The woman was out of control. Law enforcement officers knew it. Her family knew it. Academia must have known it. How many more incidents like this will be disclosed before we stop the charade of plausible deniability? And how did she continue to get pass after pass? Who vouched for her? Who will take responsibility?
Via the Boston Globe:
Amy Bishop was charged with assault in 2002 IHOP dispute
In March, 2002, Bishop walked into an International House of Pancakes in Peabody with her family, asked for a booster seat for one of her children, and learned the last seat had gone to another mother.
Bishop, according to a police report, strode over to the other woman, demanded the seat and launched into a profanity-laced rant.
When the woman would not give the seat up, Bishop punched her in the head, all the while yelling “I am Dr. Amy Bishop.”
Thanks to commenters below, here are links to the latest stories showing that students and professors knew Amy Bishop was a dangerous loon:
Her colleagues agree that she could be unusual. William Setzer, chairman of the chemistry department, recalls that she would interrupt meetings with bizarre tangents, “left field kind of stuff.” Robert O. Lawton, a biology professor who was in the room during the shooting but escaped unscathed, also thought she could be strange, but said she wasn’t the strangest academic he’d run across in his long career.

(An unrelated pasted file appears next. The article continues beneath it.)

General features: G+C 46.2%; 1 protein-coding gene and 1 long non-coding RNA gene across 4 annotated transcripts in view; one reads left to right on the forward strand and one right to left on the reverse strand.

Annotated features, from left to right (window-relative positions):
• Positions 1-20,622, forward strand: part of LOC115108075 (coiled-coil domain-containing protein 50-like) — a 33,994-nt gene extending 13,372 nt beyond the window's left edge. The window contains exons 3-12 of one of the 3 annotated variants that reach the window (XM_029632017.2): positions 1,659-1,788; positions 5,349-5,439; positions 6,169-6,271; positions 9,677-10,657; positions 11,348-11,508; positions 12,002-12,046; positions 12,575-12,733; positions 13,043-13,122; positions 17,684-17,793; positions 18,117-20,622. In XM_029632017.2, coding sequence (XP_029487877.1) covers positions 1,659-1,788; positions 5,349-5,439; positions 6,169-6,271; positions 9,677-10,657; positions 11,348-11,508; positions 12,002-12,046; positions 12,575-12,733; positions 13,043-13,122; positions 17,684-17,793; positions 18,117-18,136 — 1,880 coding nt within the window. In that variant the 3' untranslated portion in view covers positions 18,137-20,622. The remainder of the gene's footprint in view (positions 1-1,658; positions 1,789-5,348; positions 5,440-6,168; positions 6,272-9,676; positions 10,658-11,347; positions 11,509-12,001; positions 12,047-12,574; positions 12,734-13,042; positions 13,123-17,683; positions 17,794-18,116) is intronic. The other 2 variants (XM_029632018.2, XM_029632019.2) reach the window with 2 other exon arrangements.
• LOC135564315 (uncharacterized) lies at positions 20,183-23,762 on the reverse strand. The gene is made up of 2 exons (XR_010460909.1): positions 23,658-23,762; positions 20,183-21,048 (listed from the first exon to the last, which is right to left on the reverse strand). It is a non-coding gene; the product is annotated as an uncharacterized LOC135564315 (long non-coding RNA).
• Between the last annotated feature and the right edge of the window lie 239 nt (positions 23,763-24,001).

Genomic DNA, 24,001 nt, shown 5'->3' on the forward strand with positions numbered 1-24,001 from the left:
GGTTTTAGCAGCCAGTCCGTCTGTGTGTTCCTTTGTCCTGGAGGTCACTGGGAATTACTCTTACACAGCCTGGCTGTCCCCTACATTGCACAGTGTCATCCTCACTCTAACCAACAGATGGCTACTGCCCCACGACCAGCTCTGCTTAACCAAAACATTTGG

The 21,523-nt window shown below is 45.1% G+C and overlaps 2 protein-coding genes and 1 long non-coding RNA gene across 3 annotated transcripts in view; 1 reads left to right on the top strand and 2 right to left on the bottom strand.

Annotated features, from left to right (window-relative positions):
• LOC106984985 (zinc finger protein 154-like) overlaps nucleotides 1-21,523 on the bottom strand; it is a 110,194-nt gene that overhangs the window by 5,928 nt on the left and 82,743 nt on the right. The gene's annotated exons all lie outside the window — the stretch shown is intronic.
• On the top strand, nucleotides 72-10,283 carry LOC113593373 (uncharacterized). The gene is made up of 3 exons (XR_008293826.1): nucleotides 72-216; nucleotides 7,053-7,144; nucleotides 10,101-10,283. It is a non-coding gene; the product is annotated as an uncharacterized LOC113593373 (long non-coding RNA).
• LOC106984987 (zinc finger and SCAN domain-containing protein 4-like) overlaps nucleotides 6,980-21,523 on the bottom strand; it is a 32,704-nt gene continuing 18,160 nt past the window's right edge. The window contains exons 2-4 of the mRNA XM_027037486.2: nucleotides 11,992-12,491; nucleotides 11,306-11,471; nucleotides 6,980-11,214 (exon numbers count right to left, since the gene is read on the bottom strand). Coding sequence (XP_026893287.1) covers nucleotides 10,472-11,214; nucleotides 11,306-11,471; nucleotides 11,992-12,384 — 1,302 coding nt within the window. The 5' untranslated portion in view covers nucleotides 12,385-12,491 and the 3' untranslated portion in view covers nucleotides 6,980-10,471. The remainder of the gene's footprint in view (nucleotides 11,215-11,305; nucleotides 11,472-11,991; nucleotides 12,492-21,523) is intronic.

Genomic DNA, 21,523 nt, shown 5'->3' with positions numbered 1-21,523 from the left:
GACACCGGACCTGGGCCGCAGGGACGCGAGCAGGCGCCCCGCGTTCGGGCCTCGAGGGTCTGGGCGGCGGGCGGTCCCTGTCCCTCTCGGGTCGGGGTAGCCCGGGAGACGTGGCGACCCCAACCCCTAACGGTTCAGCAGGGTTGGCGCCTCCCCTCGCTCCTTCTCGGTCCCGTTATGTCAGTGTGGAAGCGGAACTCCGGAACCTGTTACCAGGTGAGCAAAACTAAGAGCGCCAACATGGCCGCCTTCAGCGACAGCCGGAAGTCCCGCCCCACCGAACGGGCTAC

Another professor, however, has long been wary of Ms. Bishop. He asked The Chronicle not to use his name because, considering recent events, he is worried about his own safety. The professor, who was a member of Ms. Bishop’s tenure-review committee, said he first became concerned about Ms. Bishop’s mental health “about five minutes after I met her.”
The professor said that during a meeting of the tenure-review committee, he expressed his opinion that Ms. Bishop was “crazy.” Word of what he said made it back to Ms. Bishop. In September, after her tenure denial, she filed a complaint with the Equal Employment Opportunity Commission, alleging gender discrimination. The professor’s remark was going to be used as possible evidence in that case.
Students said they signed a petition and complained to no avail about the classroom conduct of an Alabama professor accused of killing three colleagues and wounding three others in a shooting rampage at a faculty meeting.
The students upset with biology professor Amy Bishop told The Associated Press they went to University of Alabama in Huntsville administrators at least three times a year ago, complaining that she was ineffective in the classroom and had odd, unsettling ways.
The students said Bishop never made eye contact during conversations, taught by reading out of a textbook and made frequent references to Harvard University, her beloved alma mater.
“We could tell something was off, that she was not like other teachers,” said nursing student Caitlin Phillips.